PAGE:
Guilds: Family, Business, or Militia? Part 4: The Militia Guild

Posted by Dengar Tuesday August 16 2011 at 12:43PM
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Part 1

Part 2

Part 3

Here we are at our final discussion about guild types. We're talked about the idea that, no matter what a guild is doing, that action will eventually slow down, change, or even stop. Rather, we should look at structure and overall goals. An absence of explicit structure tends to be the family guilds. The guilds with some structure that blast through the game and move on or disband are business guilds. Today, we talk about militia guilds, and no guild best defines this as The Yew Militia. There may be some guilds better known, but Yew has more of the qualities we're going to discuss and have been around longer. World of Warcraft's Paragorn will be referenced a bit since they may be better known to those a bit newer to MMOs, but also to highlight one or two things Yew lacks.

Now, before we jump into things, remember that the militia guild is there for player protection. Something about a particular game made players band together, not just to achieve a goal, but to ensure player quality. Explicit rules are in place to ensure a certain amout of fairness to all who join. This sort of puts the militia between the family and business guilds, since they care about both relationships and an over-arching goal. 

The militia name was chosen because it's formed by average community members to form something that, in some ways, may even resemble a small government. It can be fairly intense. Look at Yew's Information side bar, and check out their rank system for Darkfall. Ranks are explicitly defined, and may take checking a few sections of the guild to fully understand. For some players, this may seem a bit extreme, but Yew (which started in Ultima Online) has it's reasons.

First, it's a roleplay guild. There's lots of different types of roleplay, so spelling out some basics helps make sure people RP on a similar level (i.e. if someone's back story is about how the guild is about protecting the innocent, and another's about conquering the world, you have a disconnect). This is further compounded by the fact that Yew Militia is a pvp guild. 

RP PvP guilds aren't super common. Some people may even view the two as being at war with each other, since RPers are usually viewed as weak targets and ragers. In order to pull this off, Yew ensures that it's members show that they are capable of functioning as a team on a pvp level. This is rather hard to accomplish in most games on its own, but combined with requiring that members RP means that Yew has a very specialized pool of players, so there is a very real need to ensure that members properly fit in and represent the guild. If a player is great at PvP but won't RP, the roleplayers will question the social situation of the guild. If the pvpers keep dealing with RPers who break down during pvp, they question the guild's ability to protect itself.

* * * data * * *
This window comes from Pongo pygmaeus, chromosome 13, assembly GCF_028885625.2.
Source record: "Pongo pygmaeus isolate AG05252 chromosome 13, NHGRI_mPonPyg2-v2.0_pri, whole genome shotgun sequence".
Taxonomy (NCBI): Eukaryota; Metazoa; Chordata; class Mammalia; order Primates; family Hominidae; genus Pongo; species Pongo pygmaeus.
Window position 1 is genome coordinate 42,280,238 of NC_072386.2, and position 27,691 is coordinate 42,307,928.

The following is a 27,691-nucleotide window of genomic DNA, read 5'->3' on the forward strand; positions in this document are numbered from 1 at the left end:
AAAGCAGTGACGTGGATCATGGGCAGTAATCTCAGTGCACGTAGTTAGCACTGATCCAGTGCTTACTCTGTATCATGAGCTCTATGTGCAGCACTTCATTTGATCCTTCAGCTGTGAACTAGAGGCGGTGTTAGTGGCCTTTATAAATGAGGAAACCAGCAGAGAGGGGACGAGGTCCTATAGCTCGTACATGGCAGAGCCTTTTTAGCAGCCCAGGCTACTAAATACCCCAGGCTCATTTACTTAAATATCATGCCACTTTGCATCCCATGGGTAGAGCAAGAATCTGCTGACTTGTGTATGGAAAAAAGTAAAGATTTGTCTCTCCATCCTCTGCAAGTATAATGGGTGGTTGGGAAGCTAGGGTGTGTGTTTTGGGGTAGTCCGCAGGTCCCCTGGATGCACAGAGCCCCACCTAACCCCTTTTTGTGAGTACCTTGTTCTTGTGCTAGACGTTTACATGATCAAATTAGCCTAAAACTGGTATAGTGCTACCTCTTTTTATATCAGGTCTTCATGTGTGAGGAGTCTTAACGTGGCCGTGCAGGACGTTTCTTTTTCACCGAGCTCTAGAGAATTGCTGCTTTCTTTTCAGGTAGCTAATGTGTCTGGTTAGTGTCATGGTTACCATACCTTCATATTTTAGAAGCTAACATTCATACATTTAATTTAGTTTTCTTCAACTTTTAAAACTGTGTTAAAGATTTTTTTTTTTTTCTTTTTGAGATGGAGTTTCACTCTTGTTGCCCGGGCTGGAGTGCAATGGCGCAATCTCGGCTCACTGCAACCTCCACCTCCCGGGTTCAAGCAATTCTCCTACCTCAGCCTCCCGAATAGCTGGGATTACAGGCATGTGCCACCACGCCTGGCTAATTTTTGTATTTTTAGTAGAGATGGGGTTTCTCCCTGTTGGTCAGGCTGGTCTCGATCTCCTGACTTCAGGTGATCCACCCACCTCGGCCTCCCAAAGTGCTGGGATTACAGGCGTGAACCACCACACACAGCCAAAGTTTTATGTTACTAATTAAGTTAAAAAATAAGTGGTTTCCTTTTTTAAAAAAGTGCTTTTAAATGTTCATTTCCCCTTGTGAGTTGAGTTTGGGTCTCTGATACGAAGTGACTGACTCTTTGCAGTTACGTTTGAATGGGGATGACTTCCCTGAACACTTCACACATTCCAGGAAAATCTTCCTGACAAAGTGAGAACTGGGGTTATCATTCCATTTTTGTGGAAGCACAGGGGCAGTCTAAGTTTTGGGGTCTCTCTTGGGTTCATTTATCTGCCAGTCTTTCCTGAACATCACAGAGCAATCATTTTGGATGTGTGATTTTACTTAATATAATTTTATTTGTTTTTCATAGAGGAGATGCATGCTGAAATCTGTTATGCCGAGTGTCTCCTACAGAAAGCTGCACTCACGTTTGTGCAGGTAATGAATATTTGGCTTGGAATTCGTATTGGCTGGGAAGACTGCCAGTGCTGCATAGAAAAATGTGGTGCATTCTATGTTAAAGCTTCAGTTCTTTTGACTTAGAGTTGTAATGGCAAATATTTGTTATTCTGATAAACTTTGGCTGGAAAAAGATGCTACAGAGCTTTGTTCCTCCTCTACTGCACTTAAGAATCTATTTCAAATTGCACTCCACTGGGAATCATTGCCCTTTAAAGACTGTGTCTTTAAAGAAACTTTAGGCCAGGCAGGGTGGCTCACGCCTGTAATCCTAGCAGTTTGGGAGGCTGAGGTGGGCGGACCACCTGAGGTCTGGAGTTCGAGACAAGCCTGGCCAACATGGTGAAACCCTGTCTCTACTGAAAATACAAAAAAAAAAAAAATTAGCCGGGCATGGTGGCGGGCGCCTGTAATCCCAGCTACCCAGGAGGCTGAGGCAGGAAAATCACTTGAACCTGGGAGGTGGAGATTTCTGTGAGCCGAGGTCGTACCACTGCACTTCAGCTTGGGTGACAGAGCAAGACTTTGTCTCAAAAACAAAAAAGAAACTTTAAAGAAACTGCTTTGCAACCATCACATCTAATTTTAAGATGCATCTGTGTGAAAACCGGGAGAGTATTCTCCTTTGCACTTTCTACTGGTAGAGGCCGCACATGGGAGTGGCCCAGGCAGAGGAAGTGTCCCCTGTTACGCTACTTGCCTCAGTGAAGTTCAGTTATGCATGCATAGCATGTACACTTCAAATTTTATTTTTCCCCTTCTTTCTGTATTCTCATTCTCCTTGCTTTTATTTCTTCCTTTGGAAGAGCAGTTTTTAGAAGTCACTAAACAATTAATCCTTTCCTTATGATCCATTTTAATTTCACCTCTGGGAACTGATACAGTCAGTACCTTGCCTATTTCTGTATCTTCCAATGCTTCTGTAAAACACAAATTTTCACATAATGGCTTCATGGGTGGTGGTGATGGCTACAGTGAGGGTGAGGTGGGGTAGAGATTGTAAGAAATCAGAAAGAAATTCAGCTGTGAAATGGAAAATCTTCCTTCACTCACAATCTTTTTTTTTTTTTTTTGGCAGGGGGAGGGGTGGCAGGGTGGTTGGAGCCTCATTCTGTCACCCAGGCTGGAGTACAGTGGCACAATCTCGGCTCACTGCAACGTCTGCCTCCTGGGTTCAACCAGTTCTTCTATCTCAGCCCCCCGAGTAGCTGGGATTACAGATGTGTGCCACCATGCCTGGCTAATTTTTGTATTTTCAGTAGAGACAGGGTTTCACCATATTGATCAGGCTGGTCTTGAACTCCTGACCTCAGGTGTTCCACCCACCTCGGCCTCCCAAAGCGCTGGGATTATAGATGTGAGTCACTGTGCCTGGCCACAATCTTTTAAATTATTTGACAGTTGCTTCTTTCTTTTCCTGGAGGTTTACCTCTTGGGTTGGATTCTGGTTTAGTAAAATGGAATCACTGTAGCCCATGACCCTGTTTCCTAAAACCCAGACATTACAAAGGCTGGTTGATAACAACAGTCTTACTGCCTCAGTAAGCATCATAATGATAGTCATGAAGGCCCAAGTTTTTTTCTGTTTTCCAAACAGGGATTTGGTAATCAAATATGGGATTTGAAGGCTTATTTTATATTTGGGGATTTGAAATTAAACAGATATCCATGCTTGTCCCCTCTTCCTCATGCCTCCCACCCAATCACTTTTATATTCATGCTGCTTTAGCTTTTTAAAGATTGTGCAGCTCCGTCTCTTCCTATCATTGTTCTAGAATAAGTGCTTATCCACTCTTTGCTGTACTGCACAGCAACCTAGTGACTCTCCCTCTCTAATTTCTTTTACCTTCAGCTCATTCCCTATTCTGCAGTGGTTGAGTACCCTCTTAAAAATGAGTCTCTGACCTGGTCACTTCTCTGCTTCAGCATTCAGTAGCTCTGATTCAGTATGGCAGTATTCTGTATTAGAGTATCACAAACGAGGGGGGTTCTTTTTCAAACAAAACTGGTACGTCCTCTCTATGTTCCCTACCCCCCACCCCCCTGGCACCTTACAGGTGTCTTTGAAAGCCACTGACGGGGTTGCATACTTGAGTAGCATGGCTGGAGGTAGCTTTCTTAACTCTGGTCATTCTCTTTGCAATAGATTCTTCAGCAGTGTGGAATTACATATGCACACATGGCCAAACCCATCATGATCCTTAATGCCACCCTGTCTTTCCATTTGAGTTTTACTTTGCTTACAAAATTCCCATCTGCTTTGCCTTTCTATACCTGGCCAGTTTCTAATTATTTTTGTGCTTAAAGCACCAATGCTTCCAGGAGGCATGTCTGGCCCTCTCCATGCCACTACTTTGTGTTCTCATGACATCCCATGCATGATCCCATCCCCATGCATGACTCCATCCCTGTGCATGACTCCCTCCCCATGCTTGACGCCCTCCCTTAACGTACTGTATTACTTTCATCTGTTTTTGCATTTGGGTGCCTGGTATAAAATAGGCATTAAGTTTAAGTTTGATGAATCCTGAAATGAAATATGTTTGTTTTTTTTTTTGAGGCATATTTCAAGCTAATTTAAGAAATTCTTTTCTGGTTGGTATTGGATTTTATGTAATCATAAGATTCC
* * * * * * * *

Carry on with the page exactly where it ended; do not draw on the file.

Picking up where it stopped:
Now, RP PVP guilds aren't the only ones who may need some sort of explicit structure. Corporate sponsored guilds like Paragorn are in a similar position. In order to keep a professional image, the guild needs to keep a high quality profile. You can't just walk away from a real business giving you money or gear, so business and family guilds aren't really well equipped to handle something like this. If anyone walks away in this sort of situation, it'll be the sponsor, not the guild members. A sponsor won't be happy with just seeing positive results; there'll be a contract. The guild leaders will be forced to make sure members are able to help keep the guild's side of the contract up, and as anyone who's worked a minimum job knows, your average, everyday Joe isn't always the most dependable co-worker or employee.

By now, it should be obvious that militias are not a common guild type and are not for your average gamer. The amount of work involved or the specialized purpose won't appeal to many people, but it's very much a breath of fresh air to those it aims to help. Because of this, miltia guilds also tend to be able to hop from game to game since they already have a basic structure in place that players agree to. 

In short, the militia guild tends to be rather hardcore in its structure. It's not for everyone, and tends to be rather specialized in its audience, but can give birth to some impressive guilds that are built to last. 

Guilds: Family, Business, or Militia? Part 3: The Business Guild

Posted by Dengar Thursday August 11 2011 at 4:08PM
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Part 1

Part 2

 

Here we are at part 3 of our little discussion on guild models to follow. For those who are too lazy to check the previous discussions, the idea is simple: guild goals and activities come and go, but the structure is very often hard to change. A family guild will rarely see any explicit structure but can be more than capable of high end raiding, while a business guild that focuses purely on raiding may turn into a "friend guild" after the current content has been completed.

Today we'll be talking about the business guilds. As much as it pains me to say it, we'll be looking at what, to me, defines the business guild: Something Awful's very own Goon Squad (for those who click the last link, know that it's a long standing joke). The Goons hit many games, though their amount of time there varies. I've dealt with them (IRL and in game) throughout the years, but today, I'll mainly be drawing examples from their time in Darkfall before the NA-1 server was released.